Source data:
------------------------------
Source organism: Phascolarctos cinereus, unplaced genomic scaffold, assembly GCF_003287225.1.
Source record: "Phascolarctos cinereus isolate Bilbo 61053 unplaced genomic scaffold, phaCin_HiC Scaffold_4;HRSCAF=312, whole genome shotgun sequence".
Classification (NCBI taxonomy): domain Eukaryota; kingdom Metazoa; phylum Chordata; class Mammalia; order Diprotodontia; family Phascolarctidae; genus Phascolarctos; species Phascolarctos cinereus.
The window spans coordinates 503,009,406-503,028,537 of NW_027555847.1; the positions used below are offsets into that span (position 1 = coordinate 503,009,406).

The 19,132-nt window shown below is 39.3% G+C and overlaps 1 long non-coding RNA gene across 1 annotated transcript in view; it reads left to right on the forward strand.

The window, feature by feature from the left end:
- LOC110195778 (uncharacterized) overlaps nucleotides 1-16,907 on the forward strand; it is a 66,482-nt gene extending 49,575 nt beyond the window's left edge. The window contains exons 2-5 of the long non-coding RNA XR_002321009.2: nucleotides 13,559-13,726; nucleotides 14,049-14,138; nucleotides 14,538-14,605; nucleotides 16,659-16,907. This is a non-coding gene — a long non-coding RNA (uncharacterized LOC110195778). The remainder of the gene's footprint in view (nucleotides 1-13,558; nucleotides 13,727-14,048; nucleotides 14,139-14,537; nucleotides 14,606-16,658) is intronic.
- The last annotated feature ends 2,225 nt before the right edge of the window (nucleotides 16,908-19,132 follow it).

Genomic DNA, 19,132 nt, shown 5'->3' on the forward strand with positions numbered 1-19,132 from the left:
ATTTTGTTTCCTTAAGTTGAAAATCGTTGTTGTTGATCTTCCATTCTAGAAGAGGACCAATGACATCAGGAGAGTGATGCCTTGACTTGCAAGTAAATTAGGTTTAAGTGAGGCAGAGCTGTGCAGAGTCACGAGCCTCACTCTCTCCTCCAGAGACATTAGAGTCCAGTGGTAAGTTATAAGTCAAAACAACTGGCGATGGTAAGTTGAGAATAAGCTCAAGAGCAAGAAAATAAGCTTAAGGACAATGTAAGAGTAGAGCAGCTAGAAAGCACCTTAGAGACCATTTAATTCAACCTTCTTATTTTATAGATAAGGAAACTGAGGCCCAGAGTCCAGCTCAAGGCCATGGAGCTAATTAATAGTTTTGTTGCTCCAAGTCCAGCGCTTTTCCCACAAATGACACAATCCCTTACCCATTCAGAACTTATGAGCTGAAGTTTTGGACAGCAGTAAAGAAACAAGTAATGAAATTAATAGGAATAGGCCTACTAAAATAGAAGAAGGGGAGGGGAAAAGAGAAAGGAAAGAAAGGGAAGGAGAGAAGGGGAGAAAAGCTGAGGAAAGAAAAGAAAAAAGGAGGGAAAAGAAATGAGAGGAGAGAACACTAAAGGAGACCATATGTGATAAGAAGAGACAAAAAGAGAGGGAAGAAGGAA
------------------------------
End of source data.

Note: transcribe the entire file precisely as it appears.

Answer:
Source organism: Phascolarctos cinereus, unplaced genomic scaffold, assembly GCF_003287225.1.
Source record: "Phascolarctos cinereus isolate Bilbo 61053 unplaced genomic scaffold, phaCin_HiC Scaffold_4;HRSCAF=312, whole genome shotgun sequence".
Classification (NCBI taxonomy): domain Eukaryota; kingdom Metazoa; phylum Chordata; class Mammalia; order Diprotodontia; family Phascolarctidae; genus Phascolarctos; species Phascolarctos cinereus.
The window spans coordinates 503,009,406-503,028,537 of NW_027555847.1; the positions used below are offsets into that span (position 1 = coordinate 503,009,406).

The 19,132-nt window shown below is 39.3% G+C and overlaps 1 long non-coding RNA gene across 1 annotated transcript in view; it reads left to right on the forward strand.

The window, feature by feature from the left end:
- LOC110195778 (uncharacterized) overlaps nucleotides 1-16,907 on the forward strand; it is a 66,482-nt gene extending 49,575 nt beyond the window's left edge. The window contains exons 2-5 of the long non-coding RNA XR_002321009.2: nucleotides 13,559-13,726; nucleotides 14,049-14,138; nucleotides 14,538-14,605; nucleotides 16,659-16,907. This is a non-coding gene — a long non-coding RNA (uncharacterized LOC110195778). The remainder of the gene's footprint in view (nucleotides 1-13,558; nucleotides 13,727-14,048; nucleotides 14,139-14,537; nucleotides 14,606-16,658) is intronic.
- The last annotated feature ends 2,225 nt before the right edge of the window (nucleotides 16,908-19,132 follow it).

Genomic DNA, 19,132 nt, shown 5'->3' on the forward strand with positions numbered 1-19,132 from the left:
ATTTTGTTTCCTTAAGTTGAAAATCGTTGTTGTTGATCTTCCATTCTAGAAGAGGACCAATGACATCAGGAGAGTGATGCCTTGACTTGCAAGTAAATTAGGTTTAAGTGAGGCAGAGCTGTGCAGAGTCACGAGCCTCACTCTCTCCTCCAGAGACATTAGAGTCCAGTGGTAAGTTATAAGTCAAAACAACTGGCGATGGTAAGTTGAGAATAAGCTCAAGAGCAAGAAAATAAGCTTAAGGACAATGTAAGAGTAGAGCAGCTAGAAAGCACCTTAGAGACCATTTAATTCAACCTTCTTATTTTATAGATAAGGAAACTGAGGCCCAGAGTCCAGCTCAAGGCCATGGAGCTAATTAATAGTTTTGTTGCTCCAAGTCCAGCGCTTTTCCCACAAATGACACAATCCCTTACCCATTCAGAACTTATGAGCTGAAGTTTTGGACAGCAGTAAAGAAACAAGTAATGAAATTAATAGGAATAGGCCTACTAAAATAGAAGAAGGGGAGGGGAAAAGAGAAAGGAAAGAAAGGGAAGGAGAGAAGGGGAGAAAAGCTGAGGAAAGAAAAGAAAAAAGGAGGGAAAAGAAATGAGAGGAGAGAACACTAAAGGAGACCATATGTGATAAGAAGAGACAAAAAGAGAGGGAAGAAGGAA